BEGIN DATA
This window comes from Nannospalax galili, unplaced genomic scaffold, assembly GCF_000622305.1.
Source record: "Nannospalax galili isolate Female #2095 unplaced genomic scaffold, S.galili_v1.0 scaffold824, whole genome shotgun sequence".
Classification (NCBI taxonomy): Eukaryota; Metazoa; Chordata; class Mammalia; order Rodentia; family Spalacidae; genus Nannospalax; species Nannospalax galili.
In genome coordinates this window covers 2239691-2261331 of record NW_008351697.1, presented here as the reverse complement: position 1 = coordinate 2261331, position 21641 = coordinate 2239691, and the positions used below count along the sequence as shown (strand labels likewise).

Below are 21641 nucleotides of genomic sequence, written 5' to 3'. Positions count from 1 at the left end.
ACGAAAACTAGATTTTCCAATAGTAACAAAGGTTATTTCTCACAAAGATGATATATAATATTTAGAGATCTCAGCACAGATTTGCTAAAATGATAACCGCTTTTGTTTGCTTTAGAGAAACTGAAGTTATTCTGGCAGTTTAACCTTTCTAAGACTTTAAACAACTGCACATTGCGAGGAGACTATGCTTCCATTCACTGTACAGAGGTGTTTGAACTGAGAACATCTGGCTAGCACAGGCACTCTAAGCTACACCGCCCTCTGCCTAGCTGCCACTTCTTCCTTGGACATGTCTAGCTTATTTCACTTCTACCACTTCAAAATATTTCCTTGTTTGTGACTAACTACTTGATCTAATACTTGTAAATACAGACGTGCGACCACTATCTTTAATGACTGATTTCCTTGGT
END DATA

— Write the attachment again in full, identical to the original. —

This window comes from Nannospalax galili, unplaced genomic scaffold, assembly GCF_000622305.1.
Source record: "Nannospalax galili isolate Female #2095 unplaced genomic scaffold, S.galili_v1.0 scaffold824, whole genome shotgun sequence".
Classification (NCBI taxonomy): Eukaryota; Metazoa; Chordata; class Mammalia; order Rodentia; family Spalacidae; genus Nannospalax; species Nannospalax galili.
In genome coordinates this window covers 2239691-2261331 of record NW_008351697.1, presented here as the reverse complement: position 1 = coordinate 2261331, position 21641 = coordinate 2239691, and the positions used below count along the sequence as shown (strand labels likewise).

Below are 21641 nucleotides of genomic sequence, written 5' to 3'. Positions count from 1 at the left end.
ACGAAAACTAGATTTTCCAATAGTAACAAAGGTTATTTCTCACAAAGATGATATATAATATTTAGAGATCTCAGCACAGATTTGCTAAAATGATAACCGCTTTTGTTTGCTTTAGAGAAACTGAAGTTATTCTGGCAGTTTAACCTTTCTAAGACTTTAAACAACTGCACATTGCGAGGAGACTATGCTTCCATTCACTGTACAGAGGTGTTTGAACTGAGAACATCTGGCTAGCACAGGCACTCTAAGCTACACCGCCCTCTGCCTAGCTGCCACTTCTTCCTTGGACATGTCTAGCTTATTTCACTTCTACCACTTCAAAATATTTCCTTGTTTGTGACTAACTACTTGATCTAATACTTGTAAATACAGACGTGCGACCACTATCTTTAATGACTGATTTCCTTGGT